how much to quantify the self?

Over at Scatterplot, Jeremy’s been writing about his life gamification experiment, which involves giving himself points for various activities he’d like to be doing more of. I find this sort of thing totally compelling and have to admit I’m now giving myself all sorts of points in my head. (Finish unpacking one box — 5 points! Send an email I’ve been procrastinating on — 5 points!) Although not in 100 million years could I get my husband to play along with me, even for brunch, of which he is fond.

Anyway, the game brought to mind this post from Stephen Wolfram, in which Wolfram presents a bunch of data from the last 25 years of his life. Here, for example, are all the emails he’s sent since 1989. (Note the sharp time shift in 2002, when he stopped being completely nocturnal.) He’s also got keystroke data, times of calendar events, time on the phone, and physical activity.

Plot with a dot showing the time of each of the third of a million pieces of email

Fascinating to read about, but perhaps not terribly healthy to pursue in practice. Although in Wolfram’s case, it sounds like he was mostly just collecting the data, not using it to guide his day-to-day decisions. Others become more obsessive. I don’t know if David Sedaris has really been spending nine hours a day walking the English countryside, a slave to his Fitbit, or if he’s taking poetic license, but it’s a heck of an image.

Clearly there are a lot of people into this sort of thing. In fact, there is a whole Quantified Self movement, complete with conferences and meet-up groups. One obvious take on this is that we’re all becoming perfect neoliberal subjects, rational, entrepreneurial and self-disciplined.

For me, though, what is fun and appealing as a choice — and I do think it’s a choice — becomes repellent and dehumanizing when someone pushes it on me. So while I’ll happily track my work hours and tally my steps just because I like to — and yes, I realize that’s kind of weird — I hate the idea of judging tenure cases based on points for various kinds of publications, and am uneasy with UPS’s use of data to ding drivers who back up too frequently.

It’s possible that I’m being inconsistent here. But really, I think it’s authority I have the problem with, not quantification.

Written by epopp

July 15, 2014 at 10:27 pm

6 Responses

Subscribe to comments with RSS.

  1. I would love to be able to make an e-mail graph like this, although I’m a little frightened about what it would show.



    July 15, 2014 at 11:33 pm

  2. From observation, I see a trend emerging towards ‘the management’ in organizations collecting data kicked off by their employees’ wearables and related sensors. This is nothing short of surveillance and doesn’t bode well for the type of organization I’d want to be part of.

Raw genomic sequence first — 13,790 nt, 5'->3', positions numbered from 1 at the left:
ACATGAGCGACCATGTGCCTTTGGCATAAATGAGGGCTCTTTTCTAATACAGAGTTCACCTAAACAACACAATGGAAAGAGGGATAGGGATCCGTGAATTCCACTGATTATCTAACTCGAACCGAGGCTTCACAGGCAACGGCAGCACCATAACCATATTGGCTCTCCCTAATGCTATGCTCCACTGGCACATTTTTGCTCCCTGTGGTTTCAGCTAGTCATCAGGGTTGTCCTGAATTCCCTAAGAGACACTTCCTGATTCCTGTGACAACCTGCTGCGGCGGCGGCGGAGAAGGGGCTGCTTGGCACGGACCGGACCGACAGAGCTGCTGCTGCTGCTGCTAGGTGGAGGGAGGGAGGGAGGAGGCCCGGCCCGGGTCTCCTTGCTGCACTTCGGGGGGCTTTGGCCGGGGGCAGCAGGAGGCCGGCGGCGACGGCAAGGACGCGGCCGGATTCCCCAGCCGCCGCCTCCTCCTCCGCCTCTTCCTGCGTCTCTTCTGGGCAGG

Rather, I champion designing a future with socioveillance – a personal and private service monitoring our interactions with our socios. It negotiates data exchange with others’ service according to our respective privacy policies to enrich our mutual understanding within comfortable boundaries.

    Here’s a recent related article you might enjoy:

    And then there’s the MIT Center for Collective Intelligence, which you may already know about of course:



    July 16, 2014 at 11:33 am

  3. David Sedaris in action on BBC 4’s Ramblings, a radio program about people walking around the countryside:



    July 17, 2014 at 12:29 pm

  4. @eischwartz: That has got to be the most BBC program ever. Also, the best line:

    Interviewer: What’s your routine for when you’re writing? How much do you split, do you give yourself certain hours at the desk?

    Sedaris: I get up and I go right to work. And then I work until lunch. After lunch I usually get on my bike and pick up rubbish. Until it gets dark.

    @philipsheldrake: Interesting links (and approach) — I think the work/surveillance question deserves a post of its own and am going to add it to the list.



    July 17, 2014 at 6:15 pm

  5. In Baxter’s view the care for [self quantification] should only lie on the shoulders of the ‘saint like a light cloak, which can be thrown aside at any moment.’ But fate decreed that the cloak should become an iron cage…


    Peter Levin (@plevin)

    July 17, 2014 at 9:48 pm

  6. Related art video is fun. Not trying to be a fear monger (because the video is certainly a bit overdone), but the quantified self movement seems to support an addictive mechanism similar to much mobile gaming. Candy Crush-ify my workouts, please.



    July 18, 2014 at 2:42 pm

Comments are closed.

%d bloggers like this: